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Antiangiogenic Drugs in Oncology: A Focus on Drug Safety and the Elderly - A Mini-Review

S Boehm, Christian Rothermundt, Dagmar Hess & Markus Joerger

abstract Angiogenesis is essential for normal tissue and even more so for solid malignancies. At present, inhibition of tumor angiogenesis is a major focus of anticancer drug development. Bevacizumab, a humanized antibody against VEGF, was the first antiangiogenic agent to be approved for advanced non-small cell lung cancer, breast cancer and colorectal cancer. The most commonly observed adverse events are hypertension, proteinuria, bleeding and thrombosis. Sunitinib, a small molecule blocking intracellular VEGF, KIT, Flt3 and PDGF receptors, which regulate angiogenesis and cell growth, is approved for the treatment of advanced renal cell cancer (RCC) and malignant gastrointestinal stromal tumor. The most frequent adverse events include hand-foot syndrome, stomatitis, diarrhea, fatigue, hypothyroidism and hypertension. Sorafenib, an oral multikinase inhibitor, is approved for the second-line treatment of advanced RCC and upfront treatment of advanced hepatocellular carcinoma. Most common adverse events with sorafenib are dermatologic (hand-foot skin reaction, rash, desquamation), fatigue, diarrhea, nausea, hypothyroidism and hypertension. More recently, cardiovascular toxicity has increasingly been recognized as a potential adverse event associated with sunitinib and sorafenib treatment. Elderly patients are at increased risk of thromboembolic events when receiving bevacizumab, and potentially for cardiac dysfunction when receiving sunitinib or sorafenib. The safety of antiangiogenic drugs is of special concern when taking these agents for longer-term adjuvant or maintenance treatment. Furthermore, newer investigational antiangiogenic drugs are briefly reviewed.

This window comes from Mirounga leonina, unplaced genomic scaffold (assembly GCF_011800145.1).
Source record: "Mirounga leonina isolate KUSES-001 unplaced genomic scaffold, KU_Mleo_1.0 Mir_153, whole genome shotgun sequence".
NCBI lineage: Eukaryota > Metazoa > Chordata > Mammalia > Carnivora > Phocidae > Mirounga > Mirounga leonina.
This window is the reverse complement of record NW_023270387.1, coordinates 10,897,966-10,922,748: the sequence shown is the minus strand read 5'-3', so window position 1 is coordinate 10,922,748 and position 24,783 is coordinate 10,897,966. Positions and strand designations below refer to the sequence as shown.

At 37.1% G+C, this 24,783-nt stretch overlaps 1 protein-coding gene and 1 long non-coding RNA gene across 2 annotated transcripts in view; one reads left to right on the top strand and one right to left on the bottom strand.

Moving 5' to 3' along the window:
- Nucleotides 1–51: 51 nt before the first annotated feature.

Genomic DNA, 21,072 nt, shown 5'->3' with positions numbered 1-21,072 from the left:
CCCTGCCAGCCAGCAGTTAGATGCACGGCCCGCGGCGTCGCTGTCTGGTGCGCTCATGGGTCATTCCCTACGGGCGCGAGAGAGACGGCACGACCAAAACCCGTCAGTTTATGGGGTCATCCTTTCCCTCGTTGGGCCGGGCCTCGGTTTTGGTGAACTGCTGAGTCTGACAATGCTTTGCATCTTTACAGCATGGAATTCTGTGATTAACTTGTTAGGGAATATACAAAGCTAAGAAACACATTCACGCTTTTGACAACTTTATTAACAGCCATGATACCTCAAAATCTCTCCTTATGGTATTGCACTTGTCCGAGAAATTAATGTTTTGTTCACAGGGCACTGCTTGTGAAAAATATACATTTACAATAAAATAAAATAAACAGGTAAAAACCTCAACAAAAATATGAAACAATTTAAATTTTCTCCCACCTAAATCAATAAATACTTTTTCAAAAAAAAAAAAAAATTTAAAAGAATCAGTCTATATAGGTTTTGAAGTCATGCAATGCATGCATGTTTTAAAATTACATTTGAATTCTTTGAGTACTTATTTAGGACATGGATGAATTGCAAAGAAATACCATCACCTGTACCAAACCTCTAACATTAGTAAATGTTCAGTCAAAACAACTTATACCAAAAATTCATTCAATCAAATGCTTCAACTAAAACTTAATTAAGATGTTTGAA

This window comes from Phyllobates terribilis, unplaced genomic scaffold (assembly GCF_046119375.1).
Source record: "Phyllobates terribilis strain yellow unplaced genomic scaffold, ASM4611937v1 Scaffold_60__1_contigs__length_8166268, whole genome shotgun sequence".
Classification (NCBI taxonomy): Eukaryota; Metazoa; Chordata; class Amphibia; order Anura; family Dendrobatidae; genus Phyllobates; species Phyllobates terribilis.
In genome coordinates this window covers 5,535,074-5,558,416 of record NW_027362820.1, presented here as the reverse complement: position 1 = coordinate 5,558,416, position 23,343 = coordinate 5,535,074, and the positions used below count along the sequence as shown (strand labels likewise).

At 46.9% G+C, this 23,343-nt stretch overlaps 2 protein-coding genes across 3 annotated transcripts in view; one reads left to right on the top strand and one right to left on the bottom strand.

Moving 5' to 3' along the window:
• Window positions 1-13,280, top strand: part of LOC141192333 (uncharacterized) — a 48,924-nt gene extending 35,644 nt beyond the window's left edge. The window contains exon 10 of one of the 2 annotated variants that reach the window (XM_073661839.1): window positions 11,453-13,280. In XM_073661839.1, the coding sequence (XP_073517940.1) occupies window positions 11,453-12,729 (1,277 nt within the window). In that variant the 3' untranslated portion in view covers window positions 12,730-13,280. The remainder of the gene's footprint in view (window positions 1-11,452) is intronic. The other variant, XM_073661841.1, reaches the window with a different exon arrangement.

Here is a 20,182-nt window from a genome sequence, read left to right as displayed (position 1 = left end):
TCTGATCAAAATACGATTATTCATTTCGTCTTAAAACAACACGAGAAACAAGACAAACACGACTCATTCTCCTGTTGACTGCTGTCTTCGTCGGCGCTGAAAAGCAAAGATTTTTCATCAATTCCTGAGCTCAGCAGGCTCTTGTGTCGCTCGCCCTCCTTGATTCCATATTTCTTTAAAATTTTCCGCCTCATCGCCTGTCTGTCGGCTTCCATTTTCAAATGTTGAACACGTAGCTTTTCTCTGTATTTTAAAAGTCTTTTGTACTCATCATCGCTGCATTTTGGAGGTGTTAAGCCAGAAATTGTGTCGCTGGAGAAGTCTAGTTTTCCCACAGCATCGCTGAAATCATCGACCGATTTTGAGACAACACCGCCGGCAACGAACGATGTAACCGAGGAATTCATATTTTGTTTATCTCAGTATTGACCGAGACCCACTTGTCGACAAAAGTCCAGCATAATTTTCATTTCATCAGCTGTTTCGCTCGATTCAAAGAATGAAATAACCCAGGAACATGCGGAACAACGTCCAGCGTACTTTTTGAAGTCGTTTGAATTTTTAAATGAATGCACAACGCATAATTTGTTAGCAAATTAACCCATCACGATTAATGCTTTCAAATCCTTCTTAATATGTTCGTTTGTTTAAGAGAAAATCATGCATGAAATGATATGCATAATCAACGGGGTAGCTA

citation Boehm S, Rothermundt C, Hess D, Joerger M. Antiangiogenic Drugs in Oncology: A Focus on Drug Safety and the Elderly - A Mini-Review. Gerontology 2009;.
   
type journal paper/review (English)
date of publishing 26-11-2009
journal title Gerontology
ISSN electronic 1423-0003
PubMed 19940466
DOI 10.1159/000262450